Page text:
James Hetfield of Metallica

Pic: Rod Hunt

got stuff that he did back then that people had and I just kept. I know some other people did do artwork for us and there is an early version of the stylized Massappeal logo done by another mate of ours, Scott Needham, who is now a well-known skate and surf photographer. But Ben had done that lyric booklet I mentioned and he would’ve done some flyers so it was just natural to get him to do the artwork for the record. But we never thought it would come to be regarded as being pretty iconic. Like a lot of that shit, you just do it, it happens, and before you know it people are still going on about it twenty-something years later.

"you just do it, it happens, and before you know it people are still going on about it twenty- something years later .” – Brett Curotta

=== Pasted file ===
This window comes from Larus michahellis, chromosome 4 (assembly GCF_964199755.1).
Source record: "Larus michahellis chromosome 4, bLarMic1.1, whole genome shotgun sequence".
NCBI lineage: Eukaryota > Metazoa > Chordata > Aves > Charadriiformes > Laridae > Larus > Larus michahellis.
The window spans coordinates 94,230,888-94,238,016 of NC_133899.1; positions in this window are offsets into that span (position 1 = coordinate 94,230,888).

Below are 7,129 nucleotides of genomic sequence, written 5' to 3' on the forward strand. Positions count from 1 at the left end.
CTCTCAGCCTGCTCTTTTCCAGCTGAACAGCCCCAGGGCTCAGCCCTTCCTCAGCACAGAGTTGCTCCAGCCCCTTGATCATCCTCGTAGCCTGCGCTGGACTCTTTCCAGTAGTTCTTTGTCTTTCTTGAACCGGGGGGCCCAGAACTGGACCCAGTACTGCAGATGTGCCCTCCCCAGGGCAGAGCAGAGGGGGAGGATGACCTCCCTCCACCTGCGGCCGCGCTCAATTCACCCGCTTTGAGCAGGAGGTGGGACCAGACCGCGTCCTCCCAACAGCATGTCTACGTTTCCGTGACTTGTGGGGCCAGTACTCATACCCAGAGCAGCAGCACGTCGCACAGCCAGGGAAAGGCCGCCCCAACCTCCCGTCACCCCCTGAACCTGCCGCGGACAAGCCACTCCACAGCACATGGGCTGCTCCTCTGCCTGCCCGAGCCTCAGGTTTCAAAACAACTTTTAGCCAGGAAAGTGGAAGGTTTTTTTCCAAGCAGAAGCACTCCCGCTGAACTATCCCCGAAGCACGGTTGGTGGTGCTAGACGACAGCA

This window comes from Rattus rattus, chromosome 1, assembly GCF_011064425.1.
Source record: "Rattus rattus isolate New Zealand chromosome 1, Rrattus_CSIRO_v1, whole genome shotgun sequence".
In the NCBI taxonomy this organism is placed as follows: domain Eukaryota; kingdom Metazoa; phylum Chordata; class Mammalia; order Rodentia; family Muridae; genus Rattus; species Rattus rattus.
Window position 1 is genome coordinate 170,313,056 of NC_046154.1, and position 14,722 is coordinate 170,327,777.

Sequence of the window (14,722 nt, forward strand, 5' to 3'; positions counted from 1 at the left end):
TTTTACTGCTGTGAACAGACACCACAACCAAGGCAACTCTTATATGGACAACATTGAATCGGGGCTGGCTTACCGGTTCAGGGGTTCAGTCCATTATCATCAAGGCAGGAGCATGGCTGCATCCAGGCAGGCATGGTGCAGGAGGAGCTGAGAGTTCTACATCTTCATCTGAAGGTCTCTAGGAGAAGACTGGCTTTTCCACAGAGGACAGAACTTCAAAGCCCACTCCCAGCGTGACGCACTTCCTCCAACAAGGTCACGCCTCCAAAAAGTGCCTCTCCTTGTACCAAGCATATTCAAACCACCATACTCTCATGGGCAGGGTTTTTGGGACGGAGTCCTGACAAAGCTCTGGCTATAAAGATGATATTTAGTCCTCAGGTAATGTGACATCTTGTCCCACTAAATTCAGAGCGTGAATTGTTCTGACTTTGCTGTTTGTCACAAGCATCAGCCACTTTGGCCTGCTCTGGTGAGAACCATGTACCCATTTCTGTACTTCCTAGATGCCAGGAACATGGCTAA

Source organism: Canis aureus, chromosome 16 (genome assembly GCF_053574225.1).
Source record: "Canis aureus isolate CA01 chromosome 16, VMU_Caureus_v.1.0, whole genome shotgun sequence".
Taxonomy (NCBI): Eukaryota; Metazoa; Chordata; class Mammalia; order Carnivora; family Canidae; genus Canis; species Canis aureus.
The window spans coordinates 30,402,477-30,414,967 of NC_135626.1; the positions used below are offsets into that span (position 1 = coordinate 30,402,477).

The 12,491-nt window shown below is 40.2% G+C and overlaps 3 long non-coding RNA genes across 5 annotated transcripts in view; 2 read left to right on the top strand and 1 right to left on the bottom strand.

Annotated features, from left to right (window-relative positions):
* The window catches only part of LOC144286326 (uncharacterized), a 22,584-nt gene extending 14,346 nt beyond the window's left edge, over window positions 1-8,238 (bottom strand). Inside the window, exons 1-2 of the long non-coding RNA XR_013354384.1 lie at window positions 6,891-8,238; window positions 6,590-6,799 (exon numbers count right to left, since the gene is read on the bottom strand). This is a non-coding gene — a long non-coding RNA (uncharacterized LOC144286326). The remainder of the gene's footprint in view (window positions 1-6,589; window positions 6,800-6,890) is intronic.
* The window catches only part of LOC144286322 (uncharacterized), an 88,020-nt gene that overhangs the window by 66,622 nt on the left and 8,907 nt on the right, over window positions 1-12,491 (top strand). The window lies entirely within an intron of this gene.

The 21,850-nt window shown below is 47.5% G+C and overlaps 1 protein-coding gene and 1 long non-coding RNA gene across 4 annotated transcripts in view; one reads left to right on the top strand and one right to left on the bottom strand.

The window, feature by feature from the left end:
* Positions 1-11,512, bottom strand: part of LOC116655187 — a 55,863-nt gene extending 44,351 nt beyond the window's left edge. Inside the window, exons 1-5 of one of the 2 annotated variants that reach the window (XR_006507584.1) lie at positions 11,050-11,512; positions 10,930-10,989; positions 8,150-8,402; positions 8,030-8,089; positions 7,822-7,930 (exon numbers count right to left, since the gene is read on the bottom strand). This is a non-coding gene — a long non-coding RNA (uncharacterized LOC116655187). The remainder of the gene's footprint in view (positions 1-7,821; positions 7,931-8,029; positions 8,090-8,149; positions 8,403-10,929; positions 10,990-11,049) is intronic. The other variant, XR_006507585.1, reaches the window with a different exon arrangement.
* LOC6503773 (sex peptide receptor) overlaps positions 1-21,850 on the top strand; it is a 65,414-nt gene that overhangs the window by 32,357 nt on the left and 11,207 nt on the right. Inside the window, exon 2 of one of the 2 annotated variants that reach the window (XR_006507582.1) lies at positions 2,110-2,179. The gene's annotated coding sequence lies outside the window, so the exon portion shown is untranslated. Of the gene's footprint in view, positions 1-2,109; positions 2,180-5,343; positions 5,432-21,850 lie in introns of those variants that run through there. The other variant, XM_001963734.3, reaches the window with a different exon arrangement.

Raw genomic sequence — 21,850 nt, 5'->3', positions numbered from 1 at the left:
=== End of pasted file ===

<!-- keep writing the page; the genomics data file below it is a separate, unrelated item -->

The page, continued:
next to my bed playing live 'Flag bootlegs. But people used to ask us what kind of sound it was on Jazz and I always said it was a more “rocky” sound, as opposed to thrash - that was one word that we used, rocky. I know Randy hated that, but I just didn’t know how else to describe it. I know we slowed down and it’s probably got a bit more of a groove to it – I’ve got no idea. Tubby should probably be given more credit for bringing that rock or metal style to the record, because we were always on at him to play faster. He was more of a rock player, even to the point where he had a real problem making his fast snare hits loud enough. In the end he was using a tom as his fucking snare. So there was no calculation behind any of it. You could look at it and think there was a lot of thought behind it but there wasn’t, you just go in and do it, you don’t even think about it. Is Jazz the best Massappeal ever did? No, the last album, Nommo Anagonno (1994). I don’t even own that but I heard some songs on your MySpace page and I really want to get it, I think I’d lost interest by then. It kinda surprised me but Tim Pittman even said he didn’t have it as well, so I think that just shows you at that stage people weren’t even listening to what we were doing. We had mutated and that was when the whole New York tough guy thing was coming back in. Bands like Toe To Toe were coming up playing this “true” hardcore style and we were off listening to Treponem Pal and playing gigs with The